OK, I'll tell you. Few bikes have exactly matching handling characteristics, acceleration, braking power and comfortable riding speeds. Even fewer bikers have exactly matching abilities.

So the rule is simple: Keep the bike you're following in your peripheral vision, your eyes on the road, and make your own decisions. About speed, cornering line, road surface, braking distance, everything. To reinforce this, when I catch myself following, I chant the mantra to myself "Ride your own ride, ride your own ride." This seems to cure me of this disastrous behaviour quickly.

No Passing on the Left

This one is so obvious, it shouldn’t need mentioning. But it is broken woefully often, as you saw earlier.

The main point here is this. The area to the left of a rider, between the bike and the edge of the road or the next lane, is the rider’s emergency area. If the rider knows that under no circumstances will anyone intrude on this space, he is safe in the knowledge that this space is there for him to use in an emergency. A sudden flash of brake lights directly in front, and no space in which to stop? Dive to the left, hitting the brakes hard.

As you can imagine, if there is another bike passing on the left at this moment, you have a horrible crash on your hands.

A rider needs to know that this space will always be empty, so he can swerve into it with no notice without even taking the time to check his mirrors.

So keep it sacrosanct.

Leader / Sweep

Most well organised mass rides will have an appointed leader and sweep, who should be made known to all members of the group. Smaller groups can be more informal but should still observe the basics.

The leader is the biker who knows the way. It is almost unforgivable for the leader to get lost or miss a turning. Many an evening's ribbing has been suffered by a group leader who screwed up.

But the leader's responsibilities extend further than this. He is ultimately responsible for the whole group's safety and well-being. He is the first to observe hazards in the road and warn those behind of the danger. He should be able to judge a safe speed in any situation, and takes the lead in drastically reducing speed when entering towns. If rain starts to pour, he has to find a safe and sheltered spot for the deployment of rain gear.

On long rides, it is a very good idea to let people take turns at leading. This is because the leader's job is more tiring than any other's and he deserves a rest now and again. It is more tiring because he has to be more aware of road signs, hazards and so on than the others.

The sweep plays a role that is even more important. It is the sweep's job to see that NO-ONE gets behind him. If one member of the group stops for any reason, the sweep must stop too.

The reason for this is very simple. NO-ONE gets left alone. Imagine riding at the tail end of a group and having a crash. There you lie, bleeding in the road, and no-one knows.

You may have spotted the flaw in this system: Who looks out for the sweep? I have a solution for that which I'll talk about now.

You are responsible for the rider behind you

This is the new rule we have recently tested very successfully. It works very well indeed in small groups, and there is no reason it should not work as well in any size group and under any riding conditions.

I was on a trip a while ago with four bikes. I was leading. We were moving quite fast because the sun was setting and we wanted to get to our overnight stop before dark. At one point, due to an oversight, the last bike in the group (the sweep) ran out of fuel. We had travelled a further 40km before I found out he was missing. I stopped in a small town for a break, and when the third bike pulled up, I asked him where the last rider was. He didn't have any idea. The result was that one rider sat alone on the side of the road for well over an hour, and we had to ride an extra 80km that day, in the dark. All because of one rider's failure to watch his buddy.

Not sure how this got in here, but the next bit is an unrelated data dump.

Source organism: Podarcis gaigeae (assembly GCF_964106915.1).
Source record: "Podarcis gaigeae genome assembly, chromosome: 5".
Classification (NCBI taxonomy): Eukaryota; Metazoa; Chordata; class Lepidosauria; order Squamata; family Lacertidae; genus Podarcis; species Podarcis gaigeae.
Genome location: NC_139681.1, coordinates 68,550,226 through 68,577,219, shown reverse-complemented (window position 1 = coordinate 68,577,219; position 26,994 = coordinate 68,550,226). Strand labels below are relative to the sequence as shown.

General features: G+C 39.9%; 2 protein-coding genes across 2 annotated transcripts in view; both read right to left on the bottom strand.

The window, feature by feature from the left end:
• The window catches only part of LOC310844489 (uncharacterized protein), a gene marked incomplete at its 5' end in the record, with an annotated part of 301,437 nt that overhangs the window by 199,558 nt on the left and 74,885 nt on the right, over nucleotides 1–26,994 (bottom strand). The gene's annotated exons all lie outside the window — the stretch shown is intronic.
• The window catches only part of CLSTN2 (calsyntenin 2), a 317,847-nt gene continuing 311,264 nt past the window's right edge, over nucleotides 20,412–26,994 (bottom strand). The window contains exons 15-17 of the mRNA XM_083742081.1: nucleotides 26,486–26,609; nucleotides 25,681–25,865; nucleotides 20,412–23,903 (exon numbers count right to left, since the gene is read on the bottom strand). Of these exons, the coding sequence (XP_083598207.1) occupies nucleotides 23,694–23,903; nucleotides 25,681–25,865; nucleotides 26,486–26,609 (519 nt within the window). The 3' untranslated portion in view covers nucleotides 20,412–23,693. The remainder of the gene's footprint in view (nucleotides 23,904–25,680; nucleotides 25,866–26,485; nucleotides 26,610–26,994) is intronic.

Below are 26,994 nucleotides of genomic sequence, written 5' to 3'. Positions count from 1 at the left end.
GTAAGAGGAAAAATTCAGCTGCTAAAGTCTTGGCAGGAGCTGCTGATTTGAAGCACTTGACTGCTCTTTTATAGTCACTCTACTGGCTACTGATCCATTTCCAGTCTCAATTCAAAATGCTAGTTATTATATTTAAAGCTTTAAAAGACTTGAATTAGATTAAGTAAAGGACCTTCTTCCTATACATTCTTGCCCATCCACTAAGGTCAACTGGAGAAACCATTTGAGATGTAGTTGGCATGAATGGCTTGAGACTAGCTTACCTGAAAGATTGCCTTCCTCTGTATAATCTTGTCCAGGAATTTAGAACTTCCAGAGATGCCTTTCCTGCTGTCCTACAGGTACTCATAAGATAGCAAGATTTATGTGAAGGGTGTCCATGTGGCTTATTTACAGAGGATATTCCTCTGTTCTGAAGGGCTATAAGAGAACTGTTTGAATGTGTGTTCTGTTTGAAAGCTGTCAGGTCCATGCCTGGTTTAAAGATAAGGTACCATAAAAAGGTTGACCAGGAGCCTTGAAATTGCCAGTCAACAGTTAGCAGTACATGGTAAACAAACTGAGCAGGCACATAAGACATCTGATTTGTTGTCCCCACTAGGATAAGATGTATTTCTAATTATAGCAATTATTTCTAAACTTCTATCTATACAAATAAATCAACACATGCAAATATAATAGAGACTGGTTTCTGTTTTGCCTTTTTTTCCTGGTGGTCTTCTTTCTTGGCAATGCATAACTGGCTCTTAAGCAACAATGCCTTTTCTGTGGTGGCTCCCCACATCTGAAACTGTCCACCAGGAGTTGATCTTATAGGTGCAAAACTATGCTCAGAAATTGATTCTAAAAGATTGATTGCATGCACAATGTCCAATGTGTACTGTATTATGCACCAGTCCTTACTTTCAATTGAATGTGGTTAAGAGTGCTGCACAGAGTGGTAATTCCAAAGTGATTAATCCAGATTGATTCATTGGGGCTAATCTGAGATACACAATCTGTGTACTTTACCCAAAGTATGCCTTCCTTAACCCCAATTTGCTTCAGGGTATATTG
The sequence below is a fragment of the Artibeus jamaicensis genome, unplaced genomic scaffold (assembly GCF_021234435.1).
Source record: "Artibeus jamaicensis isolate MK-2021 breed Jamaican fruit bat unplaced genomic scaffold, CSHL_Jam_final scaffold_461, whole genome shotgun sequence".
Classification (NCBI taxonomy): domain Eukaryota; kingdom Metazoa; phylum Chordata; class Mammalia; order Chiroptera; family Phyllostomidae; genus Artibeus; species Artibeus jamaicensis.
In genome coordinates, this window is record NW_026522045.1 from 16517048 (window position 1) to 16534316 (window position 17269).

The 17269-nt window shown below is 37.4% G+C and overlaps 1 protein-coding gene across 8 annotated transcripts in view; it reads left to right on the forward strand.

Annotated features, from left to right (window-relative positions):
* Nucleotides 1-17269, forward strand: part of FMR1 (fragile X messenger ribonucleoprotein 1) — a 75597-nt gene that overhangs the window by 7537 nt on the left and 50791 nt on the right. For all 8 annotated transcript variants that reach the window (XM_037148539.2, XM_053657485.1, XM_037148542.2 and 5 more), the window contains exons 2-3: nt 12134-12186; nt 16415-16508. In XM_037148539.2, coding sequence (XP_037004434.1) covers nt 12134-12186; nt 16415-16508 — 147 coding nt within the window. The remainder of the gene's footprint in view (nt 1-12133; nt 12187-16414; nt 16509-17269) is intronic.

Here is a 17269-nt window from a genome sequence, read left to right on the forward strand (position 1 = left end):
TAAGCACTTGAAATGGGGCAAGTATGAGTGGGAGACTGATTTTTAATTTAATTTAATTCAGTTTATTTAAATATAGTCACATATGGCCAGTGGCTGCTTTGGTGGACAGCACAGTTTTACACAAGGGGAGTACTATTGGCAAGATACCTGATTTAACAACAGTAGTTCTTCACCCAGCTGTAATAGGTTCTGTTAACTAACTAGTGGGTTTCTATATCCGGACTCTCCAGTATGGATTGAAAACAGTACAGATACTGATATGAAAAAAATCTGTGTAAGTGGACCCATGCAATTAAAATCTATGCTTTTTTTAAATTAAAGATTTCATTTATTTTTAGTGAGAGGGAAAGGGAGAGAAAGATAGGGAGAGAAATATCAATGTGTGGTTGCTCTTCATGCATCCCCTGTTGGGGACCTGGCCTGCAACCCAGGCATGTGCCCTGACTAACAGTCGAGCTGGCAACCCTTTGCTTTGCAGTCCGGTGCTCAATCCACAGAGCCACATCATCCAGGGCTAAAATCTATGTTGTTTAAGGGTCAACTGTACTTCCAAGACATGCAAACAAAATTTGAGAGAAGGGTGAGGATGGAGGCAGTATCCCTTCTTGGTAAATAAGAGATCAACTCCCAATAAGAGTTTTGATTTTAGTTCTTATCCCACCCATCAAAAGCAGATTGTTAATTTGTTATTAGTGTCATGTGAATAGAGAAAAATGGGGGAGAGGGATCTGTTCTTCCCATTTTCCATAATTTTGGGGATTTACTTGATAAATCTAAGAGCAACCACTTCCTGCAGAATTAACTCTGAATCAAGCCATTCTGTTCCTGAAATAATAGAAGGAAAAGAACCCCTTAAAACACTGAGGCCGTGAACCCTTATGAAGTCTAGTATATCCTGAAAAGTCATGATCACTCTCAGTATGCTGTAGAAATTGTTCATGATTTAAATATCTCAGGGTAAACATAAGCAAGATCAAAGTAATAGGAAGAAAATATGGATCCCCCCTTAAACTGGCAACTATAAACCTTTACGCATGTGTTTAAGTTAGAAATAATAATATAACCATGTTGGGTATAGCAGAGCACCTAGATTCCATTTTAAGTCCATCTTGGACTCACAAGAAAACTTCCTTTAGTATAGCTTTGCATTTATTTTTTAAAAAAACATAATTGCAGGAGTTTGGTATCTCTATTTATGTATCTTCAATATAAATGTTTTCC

The thing is, at any kind of riding speed, it is impossible for the leader to keep track of more than two bikes behind him. Imagine that you are riding in a group of 30 bikes. How many do you think the leader can watch?

So if each and every rider takes responsibility for the rider behind him, the group stays together and even the sweep has a backup.

Application of this rule is very easy. Keep one bike's headlight visible in your mirrors. If he disappears, reduce speed slightly. If he still doesn't appear, slow down. Keep slowing down until you see him or it becomes obvious that he isn't coming.

If everyone in the group does this, the leader of a large group will know there is a problem within a few minutes, even if the problem is 30 bikes behind him. Remember, at 120km/h, 30 bikes equals at least three kilometres. After stopping and waiting a couple of minutes, each rider should turn around to find the group.

This rule has the added advantage of incorporating the "don't turn" rule, as it is clear that if you can see the rider behind you, he can see when you make a turn.

Of course, it works even better if someone in front of you stops for any reason, you stop too. This will discourage unnecessary stops (the bane of any sweep's life) and provide backup to anyone who needs it.

Riding Standards

Finally, it should be mentioned that there are some minimum standards that the club expects when riding together.  Unnecessary injuries due to inappropriate clothing, or punctures due to badly worn tyres are problems that can ruin everyone's ride, and are easily avoided.

The following are regarded as a minimum standard regarding protective clothing:

  • Helmet (duh)
  • Riding jacket - a proper, protective riding jacket.  An anorak or windcheater is not enough.
  • Gloves - proper riding gloves, leather or other protective material.
  • Boots - riding boots are best, or at the very least strong shoes.
  • Trousers - proper riding trousers are encouraged, leather or other protective material.  Denim jeans are the very least that will be accepted, and shorts are obviously way off the mark.

Failure to meet the above standard will result in your not being allowed to ride with the group.

Particularly when leaving on a long ride, please make sure that your tyres are up to the trip.  Having to find a new tyre in a small town can be very difficult and can delay the ride by hours or even days.